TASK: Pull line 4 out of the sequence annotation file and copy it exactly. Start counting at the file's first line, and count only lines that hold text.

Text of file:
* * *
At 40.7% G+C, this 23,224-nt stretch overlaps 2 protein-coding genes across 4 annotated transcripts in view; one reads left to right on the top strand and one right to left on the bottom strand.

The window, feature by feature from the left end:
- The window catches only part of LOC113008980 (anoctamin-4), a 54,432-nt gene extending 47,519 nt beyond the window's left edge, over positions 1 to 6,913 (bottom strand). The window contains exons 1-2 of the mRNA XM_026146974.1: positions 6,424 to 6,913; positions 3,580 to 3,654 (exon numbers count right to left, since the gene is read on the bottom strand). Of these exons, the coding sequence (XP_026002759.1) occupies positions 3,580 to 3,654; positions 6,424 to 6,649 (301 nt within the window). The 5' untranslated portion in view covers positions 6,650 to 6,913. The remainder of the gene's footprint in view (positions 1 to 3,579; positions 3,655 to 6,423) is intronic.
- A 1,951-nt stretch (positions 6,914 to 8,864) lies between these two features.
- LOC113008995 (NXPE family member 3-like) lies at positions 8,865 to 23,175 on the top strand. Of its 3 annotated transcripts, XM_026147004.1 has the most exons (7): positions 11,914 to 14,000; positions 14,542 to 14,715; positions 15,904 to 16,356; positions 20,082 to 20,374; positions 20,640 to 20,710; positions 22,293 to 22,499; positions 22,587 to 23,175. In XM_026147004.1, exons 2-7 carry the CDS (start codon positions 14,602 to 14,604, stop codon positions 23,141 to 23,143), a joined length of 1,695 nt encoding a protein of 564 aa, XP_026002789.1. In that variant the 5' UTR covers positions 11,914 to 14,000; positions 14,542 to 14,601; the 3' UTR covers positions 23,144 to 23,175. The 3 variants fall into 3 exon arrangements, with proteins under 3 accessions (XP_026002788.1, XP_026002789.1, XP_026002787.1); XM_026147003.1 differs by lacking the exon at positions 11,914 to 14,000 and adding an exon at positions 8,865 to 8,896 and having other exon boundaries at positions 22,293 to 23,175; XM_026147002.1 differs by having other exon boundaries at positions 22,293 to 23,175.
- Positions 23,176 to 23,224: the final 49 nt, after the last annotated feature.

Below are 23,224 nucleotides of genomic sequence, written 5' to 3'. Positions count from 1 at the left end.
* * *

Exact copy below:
- A 1,951-nt stretch (positions 6,914 to 8,864) lies between these two features.